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Painting Nails And Building Dreams, At UNHCR Project For Refugee Women


Painting Nails And Building Dreams, At UNHCR Project For Refugee Women

20 year-old Nemram came to Malaysia on her own at the age of 14, fleeing Myanmar to save her life.
8 March 2013
Photo Credit: UNHCR/C.Morgan


KUALA LUMPUR, 8 March 2013 (UNHCR) - A young refugee woman from Myanmar makes her way up to the 17th floor of an old apartment block in Kuala Lumpur. Approaching the doorway to an apartment, girlish voices can be heard, and the strong smell of nail varnish remover permeates the air. She enters the small apartment to join over a dozen refugee girls and women sitting cross-legged on the floor, busily snipping, shaping, buffing, painting and decorating each other’s nails. Class has already begun.

Nemram is 20 years old, and an orphan. She came to Malaysia on her own at the age of 14, fleeing Myanmar to save her life. Since arriving in Malaysia, she has been working in a variety of jobs to earn her keep and be self-sufficient under very difficult circumstances.

She is taking time off work to undertake a course in giving professional manicures and pedicures. With the experience and skill set she gains from the classes, she will qualify for a higher paid job. 

There are some 100,000 registered refugees and asylum-seekers in Malaysia, 92% of which are from Myanmar. Almost 40% are women. While they receive assistance and support from UNHCR and non-governmental organizations (NGOs), many refugees have to find their own ways of surviving in cities. This is why UNHCR set up the Social Protection Fund (SPF) to support the refugee communities' own solutions.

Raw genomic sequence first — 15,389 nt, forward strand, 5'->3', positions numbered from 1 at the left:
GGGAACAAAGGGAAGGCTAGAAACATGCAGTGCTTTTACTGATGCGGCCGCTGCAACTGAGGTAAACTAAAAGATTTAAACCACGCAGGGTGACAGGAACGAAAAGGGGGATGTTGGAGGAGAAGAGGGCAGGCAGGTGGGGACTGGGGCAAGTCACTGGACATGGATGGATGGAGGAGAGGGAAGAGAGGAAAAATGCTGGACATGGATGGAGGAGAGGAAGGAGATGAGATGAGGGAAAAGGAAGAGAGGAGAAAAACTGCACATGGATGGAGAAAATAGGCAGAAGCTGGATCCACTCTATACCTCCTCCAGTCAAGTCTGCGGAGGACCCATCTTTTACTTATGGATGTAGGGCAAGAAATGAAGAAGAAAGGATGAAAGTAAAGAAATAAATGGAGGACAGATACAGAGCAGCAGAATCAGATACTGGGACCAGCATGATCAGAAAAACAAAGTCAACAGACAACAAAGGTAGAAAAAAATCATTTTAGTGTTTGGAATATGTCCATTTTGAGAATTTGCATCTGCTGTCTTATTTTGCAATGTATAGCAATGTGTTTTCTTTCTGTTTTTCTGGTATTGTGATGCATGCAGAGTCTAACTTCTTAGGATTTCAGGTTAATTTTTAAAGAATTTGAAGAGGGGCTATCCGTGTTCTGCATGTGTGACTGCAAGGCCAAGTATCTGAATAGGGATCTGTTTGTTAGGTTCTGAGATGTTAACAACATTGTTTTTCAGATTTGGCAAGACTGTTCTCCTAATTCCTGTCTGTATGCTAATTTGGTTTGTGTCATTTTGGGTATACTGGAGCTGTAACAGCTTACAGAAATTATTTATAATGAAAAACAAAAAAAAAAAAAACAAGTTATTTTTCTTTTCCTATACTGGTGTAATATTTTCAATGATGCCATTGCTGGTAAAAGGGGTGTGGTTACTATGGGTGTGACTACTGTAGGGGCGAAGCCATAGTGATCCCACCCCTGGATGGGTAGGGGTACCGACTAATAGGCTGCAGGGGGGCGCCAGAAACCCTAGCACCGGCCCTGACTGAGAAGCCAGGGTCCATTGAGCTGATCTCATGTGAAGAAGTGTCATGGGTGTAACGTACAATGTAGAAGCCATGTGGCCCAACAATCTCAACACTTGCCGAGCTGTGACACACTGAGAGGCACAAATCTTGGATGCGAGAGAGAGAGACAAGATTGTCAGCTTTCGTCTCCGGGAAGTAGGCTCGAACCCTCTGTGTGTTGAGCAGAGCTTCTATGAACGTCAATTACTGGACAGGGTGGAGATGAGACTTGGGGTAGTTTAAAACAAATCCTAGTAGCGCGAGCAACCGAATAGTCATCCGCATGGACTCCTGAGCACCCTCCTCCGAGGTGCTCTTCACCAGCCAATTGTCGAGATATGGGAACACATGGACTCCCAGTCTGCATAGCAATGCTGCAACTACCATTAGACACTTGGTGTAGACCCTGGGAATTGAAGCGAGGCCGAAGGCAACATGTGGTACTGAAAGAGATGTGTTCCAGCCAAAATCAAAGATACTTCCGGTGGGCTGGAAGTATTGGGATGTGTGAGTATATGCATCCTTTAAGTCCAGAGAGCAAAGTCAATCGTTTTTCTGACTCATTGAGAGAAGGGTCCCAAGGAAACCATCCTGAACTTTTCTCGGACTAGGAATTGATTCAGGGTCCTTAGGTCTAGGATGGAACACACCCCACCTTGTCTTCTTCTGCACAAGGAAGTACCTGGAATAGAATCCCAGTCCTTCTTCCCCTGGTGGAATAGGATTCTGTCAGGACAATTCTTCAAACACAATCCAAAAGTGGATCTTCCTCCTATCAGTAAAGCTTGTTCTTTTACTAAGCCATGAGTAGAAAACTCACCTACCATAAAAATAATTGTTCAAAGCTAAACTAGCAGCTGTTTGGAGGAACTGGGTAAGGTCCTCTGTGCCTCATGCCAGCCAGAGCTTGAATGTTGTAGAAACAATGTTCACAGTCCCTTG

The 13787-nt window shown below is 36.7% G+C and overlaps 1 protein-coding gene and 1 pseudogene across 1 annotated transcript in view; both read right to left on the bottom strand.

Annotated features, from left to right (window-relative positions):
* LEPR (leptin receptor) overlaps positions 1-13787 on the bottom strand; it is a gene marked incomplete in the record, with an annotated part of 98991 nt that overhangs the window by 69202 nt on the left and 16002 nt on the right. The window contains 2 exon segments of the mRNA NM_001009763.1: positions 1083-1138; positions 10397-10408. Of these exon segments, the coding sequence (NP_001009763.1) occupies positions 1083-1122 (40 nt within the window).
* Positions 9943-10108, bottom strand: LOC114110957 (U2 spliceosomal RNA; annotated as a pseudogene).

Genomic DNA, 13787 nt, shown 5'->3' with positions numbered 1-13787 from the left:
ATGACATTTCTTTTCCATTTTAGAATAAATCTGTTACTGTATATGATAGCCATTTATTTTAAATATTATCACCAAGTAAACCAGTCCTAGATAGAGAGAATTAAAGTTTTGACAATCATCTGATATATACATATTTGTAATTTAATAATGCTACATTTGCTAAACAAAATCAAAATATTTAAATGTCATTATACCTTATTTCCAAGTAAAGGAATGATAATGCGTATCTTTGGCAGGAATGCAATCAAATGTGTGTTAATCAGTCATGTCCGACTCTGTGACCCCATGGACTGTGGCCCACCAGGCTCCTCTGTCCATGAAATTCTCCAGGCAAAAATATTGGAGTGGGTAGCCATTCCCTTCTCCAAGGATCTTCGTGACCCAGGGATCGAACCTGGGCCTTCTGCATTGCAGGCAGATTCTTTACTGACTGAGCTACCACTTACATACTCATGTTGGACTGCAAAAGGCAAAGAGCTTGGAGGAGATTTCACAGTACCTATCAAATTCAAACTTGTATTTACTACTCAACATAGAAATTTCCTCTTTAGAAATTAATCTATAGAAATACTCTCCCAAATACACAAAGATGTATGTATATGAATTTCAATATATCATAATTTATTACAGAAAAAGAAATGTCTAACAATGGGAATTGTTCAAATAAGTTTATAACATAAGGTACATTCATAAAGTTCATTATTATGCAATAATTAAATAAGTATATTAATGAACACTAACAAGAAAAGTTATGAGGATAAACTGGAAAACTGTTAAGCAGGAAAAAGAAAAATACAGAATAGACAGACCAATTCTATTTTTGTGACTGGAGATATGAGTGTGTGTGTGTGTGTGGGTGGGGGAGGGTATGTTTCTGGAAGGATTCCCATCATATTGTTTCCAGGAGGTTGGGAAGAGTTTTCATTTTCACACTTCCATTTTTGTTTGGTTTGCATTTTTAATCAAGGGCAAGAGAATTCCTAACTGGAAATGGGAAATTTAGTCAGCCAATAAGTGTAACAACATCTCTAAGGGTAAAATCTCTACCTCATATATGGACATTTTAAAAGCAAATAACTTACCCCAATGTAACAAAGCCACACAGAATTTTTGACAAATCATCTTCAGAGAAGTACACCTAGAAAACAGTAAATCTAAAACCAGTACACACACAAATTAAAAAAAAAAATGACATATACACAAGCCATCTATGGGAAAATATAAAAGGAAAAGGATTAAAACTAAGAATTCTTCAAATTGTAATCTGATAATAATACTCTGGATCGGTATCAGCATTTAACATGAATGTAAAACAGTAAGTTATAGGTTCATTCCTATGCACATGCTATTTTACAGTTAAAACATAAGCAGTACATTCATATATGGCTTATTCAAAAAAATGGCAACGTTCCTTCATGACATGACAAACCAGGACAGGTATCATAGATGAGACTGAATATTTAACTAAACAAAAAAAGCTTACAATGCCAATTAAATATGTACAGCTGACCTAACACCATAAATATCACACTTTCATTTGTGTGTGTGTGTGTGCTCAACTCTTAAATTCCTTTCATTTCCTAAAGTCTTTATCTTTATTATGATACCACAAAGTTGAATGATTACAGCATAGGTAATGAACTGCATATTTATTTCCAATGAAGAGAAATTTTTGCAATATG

The classes Nemram attends are an initiative of a Myanmar women’s organisation, supported by the SPF to help refugee women learn skills and be self-supporting. The course runs for four months and teaches a variety of skills from basic nail grooming to intricate nail art.

The lessons are run in a safe and secure place where the women feel at home. Sessions are therapeutic, and they enable the women to forge close relationships with their classmates.  

“It makes me feel very happy to attend this course,” says Nemram. “I feel like I am improving my skills, and I have found friends from attending the classes.”

Nemram lives with a community of other refugee women who speak her native language, and where they look out for one another. Nemram speaks of them like they are family.

Her roommate now is a class-mate whom she met only one month before. Observing them during class, it is clear they have already become good friends, giggling and chatting together as they practice painting delicate flowers on each others’ nails.

Despite her resilience and conscientious attitude to survival, her youth still creeps through the brave smile. Six years have passed since the night she fled Myanmar, yet remembering the events which led to her flight still causes her to break down in tears.

Like many refugees who flee their homes in fear, she has shown great courage and strength of character in the face of hardship, but she still needs assistance to rebuild her life. Projects like the manicure class help her to earn a better living in a safe environment while she waits for a long term solution to her situation.

Nemram does not waste a single minute outside of class.

“In my free time, I work part-time. I don’t really have many close friends here in Malaysia, and living is hard, so on my days off, I go and work in a nail salon or at a restaurant.”

Although relatively happy in Malaysia with her new found family, Nemram yearns for what many refugees here long for: a place that she can permanently call home and a chance to rebuild her life.

 “I want to be a businesswoman,” Nemram says confidently. “But if that doesn’t work out, then I will be a model”.

By Charlotte Morgan, UNHCR